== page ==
How is the Illinois Municipal Retirement Fund in such strong financial shape? Local governments are forced to make their contributions on time and in full.
"A public pension plan that actually works" is how Crain's Greg Hinz described the Illinois Municipal Retirement Fund (IMRF) in a post yesterday. The Civic Federation's Laurence Msall agreed, saying: "They represent the best model we have in Illinois." The numbers speak for themselves. Despite taking a big stock market hit in 2008, IMRF -- which covers about 182,000 municipal workers outside of Chicago -- is funded to the tune of 81 percent of its current actuarial value. So why is it more stable than the state's other funds? As Hinz explains, local governments -- unlike the state -- are forced to make their contributions on time and in full:
Every year, IMRF reviews the books, checks with the actuaries and lets each of its members know how much they will have to pay next year to keep reserves adequate. And the towns effectively have no choice but to pay, because IMRF has the legal authority to tap the tax income of towns and districts that don't pay up.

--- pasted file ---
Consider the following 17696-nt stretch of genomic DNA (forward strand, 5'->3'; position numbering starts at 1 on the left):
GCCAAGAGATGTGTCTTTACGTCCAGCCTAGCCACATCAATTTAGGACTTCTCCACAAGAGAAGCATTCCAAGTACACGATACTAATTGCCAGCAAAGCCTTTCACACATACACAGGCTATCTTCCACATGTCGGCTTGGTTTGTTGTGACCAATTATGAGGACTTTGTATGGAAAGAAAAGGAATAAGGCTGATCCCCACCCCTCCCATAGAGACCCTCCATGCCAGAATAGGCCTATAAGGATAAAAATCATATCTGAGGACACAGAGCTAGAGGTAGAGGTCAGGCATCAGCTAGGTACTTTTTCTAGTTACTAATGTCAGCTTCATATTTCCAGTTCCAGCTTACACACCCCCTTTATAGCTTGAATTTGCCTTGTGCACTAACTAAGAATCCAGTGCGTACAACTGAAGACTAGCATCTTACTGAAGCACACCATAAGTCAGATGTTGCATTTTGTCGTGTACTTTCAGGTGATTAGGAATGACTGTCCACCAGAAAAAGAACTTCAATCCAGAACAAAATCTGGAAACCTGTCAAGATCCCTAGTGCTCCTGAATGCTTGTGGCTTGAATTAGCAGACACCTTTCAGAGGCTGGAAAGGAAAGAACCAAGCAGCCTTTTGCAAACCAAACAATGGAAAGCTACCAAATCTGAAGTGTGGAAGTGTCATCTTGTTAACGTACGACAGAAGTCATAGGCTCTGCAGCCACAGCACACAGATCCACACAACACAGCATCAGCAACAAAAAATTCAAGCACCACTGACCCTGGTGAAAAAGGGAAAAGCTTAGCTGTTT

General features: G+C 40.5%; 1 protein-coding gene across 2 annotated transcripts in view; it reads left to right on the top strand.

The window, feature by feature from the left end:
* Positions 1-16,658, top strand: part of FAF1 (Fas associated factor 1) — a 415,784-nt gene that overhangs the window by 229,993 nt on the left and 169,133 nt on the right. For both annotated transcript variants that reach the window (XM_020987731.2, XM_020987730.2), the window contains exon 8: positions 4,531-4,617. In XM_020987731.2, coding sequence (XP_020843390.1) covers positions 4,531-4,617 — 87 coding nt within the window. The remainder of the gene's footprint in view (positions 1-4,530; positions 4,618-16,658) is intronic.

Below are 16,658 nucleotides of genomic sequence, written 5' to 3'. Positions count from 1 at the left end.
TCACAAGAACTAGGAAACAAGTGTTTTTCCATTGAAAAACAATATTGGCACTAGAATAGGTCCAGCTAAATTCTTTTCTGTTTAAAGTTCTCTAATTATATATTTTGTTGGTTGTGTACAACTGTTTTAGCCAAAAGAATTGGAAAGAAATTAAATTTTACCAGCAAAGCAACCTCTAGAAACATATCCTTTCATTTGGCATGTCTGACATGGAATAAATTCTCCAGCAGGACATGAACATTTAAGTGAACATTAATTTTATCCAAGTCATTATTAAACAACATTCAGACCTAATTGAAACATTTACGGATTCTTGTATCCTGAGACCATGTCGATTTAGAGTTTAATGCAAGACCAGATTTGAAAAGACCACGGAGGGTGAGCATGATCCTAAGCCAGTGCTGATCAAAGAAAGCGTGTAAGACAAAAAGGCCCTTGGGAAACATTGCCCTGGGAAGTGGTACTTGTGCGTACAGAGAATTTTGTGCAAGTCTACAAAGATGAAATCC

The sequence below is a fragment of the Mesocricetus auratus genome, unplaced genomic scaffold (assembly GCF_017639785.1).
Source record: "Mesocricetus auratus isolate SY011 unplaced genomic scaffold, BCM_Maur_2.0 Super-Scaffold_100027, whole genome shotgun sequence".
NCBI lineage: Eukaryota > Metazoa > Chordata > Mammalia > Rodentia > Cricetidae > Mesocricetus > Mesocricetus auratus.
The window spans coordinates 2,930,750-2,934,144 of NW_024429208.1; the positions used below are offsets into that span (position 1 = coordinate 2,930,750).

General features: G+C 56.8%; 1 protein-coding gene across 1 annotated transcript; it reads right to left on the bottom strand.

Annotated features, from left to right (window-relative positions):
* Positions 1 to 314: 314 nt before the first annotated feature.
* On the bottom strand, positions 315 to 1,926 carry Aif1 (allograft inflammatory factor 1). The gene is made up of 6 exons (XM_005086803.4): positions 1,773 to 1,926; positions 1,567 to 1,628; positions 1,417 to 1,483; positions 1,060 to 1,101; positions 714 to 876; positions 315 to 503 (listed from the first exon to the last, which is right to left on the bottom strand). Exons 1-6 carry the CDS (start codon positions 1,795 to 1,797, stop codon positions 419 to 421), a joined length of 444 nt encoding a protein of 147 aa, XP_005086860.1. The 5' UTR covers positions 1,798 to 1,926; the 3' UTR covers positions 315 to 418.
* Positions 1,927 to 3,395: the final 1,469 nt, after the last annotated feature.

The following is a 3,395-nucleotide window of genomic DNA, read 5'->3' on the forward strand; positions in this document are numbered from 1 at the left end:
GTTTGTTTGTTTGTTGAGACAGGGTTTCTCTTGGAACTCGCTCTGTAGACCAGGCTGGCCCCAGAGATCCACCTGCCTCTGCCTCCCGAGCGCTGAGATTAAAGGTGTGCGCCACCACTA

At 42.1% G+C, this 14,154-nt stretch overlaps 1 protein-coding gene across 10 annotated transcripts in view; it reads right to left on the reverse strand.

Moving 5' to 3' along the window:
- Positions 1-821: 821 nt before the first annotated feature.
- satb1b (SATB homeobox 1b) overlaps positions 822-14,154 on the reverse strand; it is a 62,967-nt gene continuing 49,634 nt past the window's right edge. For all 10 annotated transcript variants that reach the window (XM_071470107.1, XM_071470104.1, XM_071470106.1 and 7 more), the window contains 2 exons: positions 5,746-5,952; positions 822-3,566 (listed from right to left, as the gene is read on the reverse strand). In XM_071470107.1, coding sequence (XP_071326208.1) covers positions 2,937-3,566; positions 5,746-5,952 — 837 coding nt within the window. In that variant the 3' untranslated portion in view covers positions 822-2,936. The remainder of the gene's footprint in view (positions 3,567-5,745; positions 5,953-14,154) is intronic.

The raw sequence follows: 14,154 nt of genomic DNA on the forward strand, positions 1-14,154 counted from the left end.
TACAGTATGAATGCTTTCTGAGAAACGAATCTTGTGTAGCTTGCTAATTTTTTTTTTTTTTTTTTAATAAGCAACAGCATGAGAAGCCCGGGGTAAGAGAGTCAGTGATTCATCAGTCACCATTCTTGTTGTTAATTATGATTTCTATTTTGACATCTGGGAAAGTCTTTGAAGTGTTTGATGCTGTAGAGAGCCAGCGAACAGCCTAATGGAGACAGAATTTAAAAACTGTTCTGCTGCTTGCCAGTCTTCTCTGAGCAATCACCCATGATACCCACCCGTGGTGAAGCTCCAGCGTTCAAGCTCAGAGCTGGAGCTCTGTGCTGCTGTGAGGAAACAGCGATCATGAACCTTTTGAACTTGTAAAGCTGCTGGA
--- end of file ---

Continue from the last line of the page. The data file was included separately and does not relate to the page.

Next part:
Hinz makes some valuable points about the financial management of the fund. But he also suggests that the size of IMRF benefits contribute greatly to the fund's solvency:
That mix means IMRF does not have to deal in Springfield with the powerful teachers and public-safety unions, which have used their power to jack up retirement benefits mandated by the state.
As a result, IMRF benefits haven't changed since the early '80s, while benefits covered in other plans have been sweetened time after time.
A quick comparison with the state's five public pension funds appears to undermine this argument. Below is a chart outlining five key components of a pension package: the retirement formula, retirement age, vesting (how many years one must work to qualify for full benefits), the cost-of-living adjustment, and the employee contribution. While IMRF is not the most generous of the bunch, the differences are relatively minimal. And when compared to the state employee fund (SERS), which employs workers in similar trades, it's almost identical:
The lesson here? Illinois' problem is not that state worker retirement benefits are too big. It's that the state has, for decades, avoided making full contributions to its pension systems. Perhaps if the state funds had a similar authority to IMRF, we wouldn't be facing such a drastic shortfall.
UPDATE: Be sure to read the comment left below by AFSCME Council 31's Anders Lindall. He highlights some important distinctions between the pension systems compared in the chart above.